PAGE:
Dani Robbins

The Best Advice

In Leadership, Non Profit Boards on April 15, 2013 at 3:39 pm

The best advice I ever received as a nonprofit CEO was “you will get the board you build.” Up until that day, which I will never forget, I thought that since I reported to the Board, I should stay out of it.  Boy, was I wrong!  In addition to giving up the power to influence who would become the future leaders of my organizations, and as such, my future bosses, I also passed on the chance to educate my board about their governance responsibilities.  I failed to use my position to strengthen the board and through them to strengthen my agency.  Up until that moment, I didn’t understand that building the board was my job.

When I finally clued in and began to participate in board development efforts, my agency benefited in spades: we created a vision that improved services, and the number of people receiving those services; we merged with another organization, did a capital campaign, built a new building, and renovated two more buildings.  And the board of directors became the board of choice in the community.

Now that I am a consultant, I field calls from CEOs and Board members alike looking for board governance assistance and using words like “under-engaged, overstepping, self-serving, and in-fighting.”  The solution is board development.

Board development is an intentional process that includes strategic prospecting, recruiting, and orienting for new board members and educating, evaluating and recognizing our current board members, coupled with a strategic plan (that is being followed) and the introduction of generative discussions.

Strong CEOs build strong boards.  As discussed in greater detail in the Innovative Leadership Workbook for Nonprofit Executives “the CEO’s role in board development is to understand the work of the board and its processes, and support the implementation of each. CEOs play a primary role in building the board. As such, they have the opportunity to assemble a board that can take the organization to new heights.’  ‘The CEO assists in building the board to which she will ultimately report and also makes recommendations, staffs board committees, and supports the board’s success.  CEOs do not have the authority to add board members.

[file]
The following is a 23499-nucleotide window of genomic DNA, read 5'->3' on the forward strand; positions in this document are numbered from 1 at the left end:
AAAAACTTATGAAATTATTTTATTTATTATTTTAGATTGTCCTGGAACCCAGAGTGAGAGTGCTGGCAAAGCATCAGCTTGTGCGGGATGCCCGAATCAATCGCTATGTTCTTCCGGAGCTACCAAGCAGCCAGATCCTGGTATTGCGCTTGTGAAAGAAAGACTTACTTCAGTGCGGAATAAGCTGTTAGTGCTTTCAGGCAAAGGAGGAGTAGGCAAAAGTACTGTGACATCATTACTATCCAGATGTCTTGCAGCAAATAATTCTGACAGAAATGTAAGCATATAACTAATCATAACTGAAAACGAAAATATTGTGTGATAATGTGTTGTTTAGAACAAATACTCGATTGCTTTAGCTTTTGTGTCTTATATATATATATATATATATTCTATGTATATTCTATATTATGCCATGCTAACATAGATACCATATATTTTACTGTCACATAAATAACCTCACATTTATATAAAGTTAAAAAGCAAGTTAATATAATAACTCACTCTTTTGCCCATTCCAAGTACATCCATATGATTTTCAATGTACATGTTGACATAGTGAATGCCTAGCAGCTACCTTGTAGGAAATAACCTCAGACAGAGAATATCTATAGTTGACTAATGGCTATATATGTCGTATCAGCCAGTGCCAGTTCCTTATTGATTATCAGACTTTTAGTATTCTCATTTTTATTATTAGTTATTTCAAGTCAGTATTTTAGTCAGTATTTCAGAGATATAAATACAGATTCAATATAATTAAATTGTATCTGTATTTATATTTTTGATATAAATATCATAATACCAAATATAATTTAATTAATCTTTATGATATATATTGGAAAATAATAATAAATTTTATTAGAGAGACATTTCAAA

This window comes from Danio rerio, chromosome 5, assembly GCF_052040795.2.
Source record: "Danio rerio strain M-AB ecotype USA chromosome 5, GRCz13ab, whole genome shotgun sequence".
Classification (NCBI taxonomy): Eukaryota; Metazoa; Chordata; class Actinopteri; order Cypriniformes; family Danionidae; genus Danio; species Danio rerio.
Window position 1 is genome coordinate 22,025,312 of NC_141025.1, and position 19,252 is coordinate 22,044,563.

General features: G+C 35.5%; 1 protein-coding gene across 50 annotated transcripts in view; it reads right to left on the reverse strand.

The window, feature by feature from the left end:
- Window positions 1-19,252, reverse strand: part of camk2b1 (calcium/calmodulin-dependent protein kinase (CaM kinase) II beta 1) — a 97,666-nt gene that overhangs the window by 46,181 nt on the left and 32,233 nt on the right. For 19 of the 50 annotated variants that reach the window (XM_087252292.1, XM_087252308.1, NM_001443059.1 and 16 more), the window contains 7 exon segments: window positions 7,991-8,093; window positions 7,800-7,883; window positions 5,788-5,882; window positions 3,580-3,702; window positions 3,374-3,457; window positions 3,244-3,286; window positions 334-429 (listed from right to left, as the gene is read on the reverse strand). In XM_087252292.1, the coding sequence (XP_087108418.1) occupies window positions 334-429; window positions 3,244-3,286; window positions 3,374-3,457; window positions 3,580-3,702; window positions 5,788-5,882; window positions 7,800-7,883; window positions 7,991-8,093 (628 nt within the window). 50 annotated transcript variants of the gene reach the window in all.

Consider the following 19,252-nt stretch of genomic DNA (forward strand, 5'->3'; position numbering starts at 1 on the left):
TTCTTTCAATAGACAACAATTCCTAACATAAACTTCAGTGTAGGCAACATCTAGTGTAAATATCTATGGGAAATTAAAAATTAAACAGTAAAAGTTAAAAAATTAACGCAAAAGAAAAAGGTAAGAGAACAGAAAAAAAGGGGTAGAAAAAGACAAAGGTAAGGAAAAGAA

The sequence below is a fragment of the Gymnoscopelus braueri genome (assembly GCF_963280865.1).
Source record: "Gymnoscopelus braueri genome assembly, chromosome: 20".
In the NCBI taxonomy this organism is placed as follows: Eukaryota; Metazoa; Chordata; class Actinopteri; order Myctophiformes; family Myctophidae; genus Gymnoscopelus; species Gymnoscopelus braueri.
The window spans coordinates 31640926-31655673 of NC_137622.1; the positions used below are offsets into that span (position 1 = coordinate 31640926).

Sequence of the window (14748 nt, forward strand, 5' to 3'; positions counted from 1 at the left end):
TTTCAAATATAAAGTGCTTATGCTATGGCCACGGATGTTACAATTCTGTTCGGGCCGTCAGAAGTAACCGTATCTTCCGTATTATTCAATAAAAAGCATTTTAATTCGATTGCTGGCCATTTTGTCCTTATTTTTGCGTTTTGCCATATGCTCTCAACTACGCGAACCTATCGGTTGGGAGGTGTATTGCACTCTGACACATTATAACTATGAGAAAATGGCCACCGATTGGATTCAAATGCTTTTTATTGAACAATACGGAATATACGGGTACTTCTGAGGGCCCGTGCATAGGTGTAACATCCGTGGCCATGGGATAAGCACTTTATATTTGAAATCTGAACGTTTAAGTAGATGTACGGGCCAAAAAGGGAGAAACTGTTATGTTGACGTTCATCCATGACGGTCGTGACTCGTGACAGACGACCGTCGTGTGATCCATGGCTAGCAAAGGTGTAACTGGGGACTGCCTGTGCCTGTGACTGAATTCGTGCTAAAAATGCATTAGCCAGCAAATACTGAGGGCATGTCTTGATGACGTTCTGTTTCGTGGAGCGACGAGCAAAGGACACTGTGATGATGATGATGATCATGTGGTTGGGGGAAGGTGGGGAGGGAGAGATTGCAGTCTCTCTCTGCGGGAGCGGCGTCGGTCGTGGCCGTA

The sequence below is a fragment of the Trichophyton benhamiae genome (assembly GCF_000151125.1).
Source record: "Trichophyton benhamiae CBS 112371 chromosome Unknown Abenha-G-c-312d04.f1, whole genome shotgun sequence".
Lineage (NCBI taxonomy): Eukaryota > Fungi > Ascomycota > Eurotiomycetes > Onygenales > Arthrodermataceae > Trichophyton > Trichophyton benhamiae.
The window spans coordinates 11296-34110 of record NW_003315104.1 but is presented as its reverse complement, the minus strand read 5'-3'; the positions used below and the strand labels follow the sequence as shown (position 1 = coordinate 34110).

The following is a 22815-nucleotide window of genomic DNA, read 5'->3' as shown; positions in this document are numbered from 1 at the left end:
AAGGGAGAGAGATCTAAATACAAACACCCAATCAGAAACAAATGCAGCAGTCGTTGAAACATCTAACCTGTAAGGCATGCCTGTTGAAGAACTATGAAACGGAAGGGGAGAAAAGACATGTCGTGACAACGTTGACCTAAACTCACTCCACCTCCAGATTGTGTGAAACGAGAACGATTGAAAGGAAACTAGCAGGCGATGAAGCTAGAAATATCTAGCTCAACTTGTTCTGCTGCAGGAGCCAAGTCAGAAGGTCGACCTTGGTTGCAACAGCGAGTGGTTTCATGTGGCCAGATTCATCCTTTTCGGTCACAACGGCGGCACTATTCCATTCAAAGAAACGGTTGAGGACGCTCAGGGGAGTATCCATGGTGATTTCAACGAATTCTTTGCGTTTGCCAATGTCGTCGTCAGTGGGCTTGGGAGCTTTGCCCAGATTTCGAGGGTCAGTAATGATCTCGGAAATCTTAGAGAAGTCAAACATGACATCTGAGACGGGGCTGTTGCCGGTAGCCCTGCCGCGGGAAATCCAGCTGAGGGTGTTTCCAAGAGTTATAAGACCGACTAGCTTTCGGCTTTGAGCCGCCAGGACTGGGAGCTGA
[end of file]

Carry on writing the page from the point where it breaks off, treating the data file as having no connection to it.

In the case of board development, CEO’s should also:

  • Support the recruitment of potential board members; arrange and attend meetings with prospective board members and the board or committee chair, share the agency’s vision, mission, and board processes, including time, giving and getting expectations, and assess the capacity of the prospective member to fit on the team;
  • Manage the board development process, including spreadsheet of terms of office;
  • Ensure board training and evaluation.”

The most important thing a Board does is hire a visionary and talented nonprofit leader, the CEO.  I believe you need that CEO to (among many other things) build the board, and you need the board to (among other things) hire, support and evaluate the leader.  It’s a bit like two sides of the same coin.

Strong boards coupled with strong leadership can impact a community in a way that neither could do alone; and that impacts the issue, moves the needle and changes the world.  Isn’t that why we all do this work…to change the world?

  1. Pitch perfect, Dani. I’ve always described what you just did as a “waltz” where two dance partners switch off “leading” in mid-dance and sometimes multiple times before the song is over. I think I like your description better. Thanks for sharing.


  2. […] Monday, Dani Robbins’ Non Profit Evolution blog started off with these words, “The best advice I ever got as a nonprofit CEO was . . […]


  3. […] Remember you get the board you build.  Dani Robbins of Non Profit Evolution says in a refreshingly personal and honest post, “The best advice I ever got as a nonprofit CEO […]


  4. Thanks for sharing this – as I embark on launching a new board it is great to remember how important the CEO is in this process. It is great to be starting with a really strong CEO and you to help guide us.


  5. […] The Best Advice (Dani Robbins, Non Profit Evolution) […]


  6. […] have to be intentionally built, properly educated and evaluated. As included in The Best Advice you will get the board you build. “Board development is an intentional process that includes […]


Leave a Reply

Fill in your details below or click an icon to log in:

WordPress.com Logo

You are commenting using your WordPress.com account. Log Out /  Change )

Google photo

You are commenting using your Google account. Log Out /  Change )

Twitter picture

You are commenting using your Twitter account. Log Out /  Change )

Facebook photo

You are commenting using your Facebook account. Log Out /  Change )

Connecting to %s

This site uses Akismet to reduce spam. Learn how your comment data is processed.

%d bloggers like this: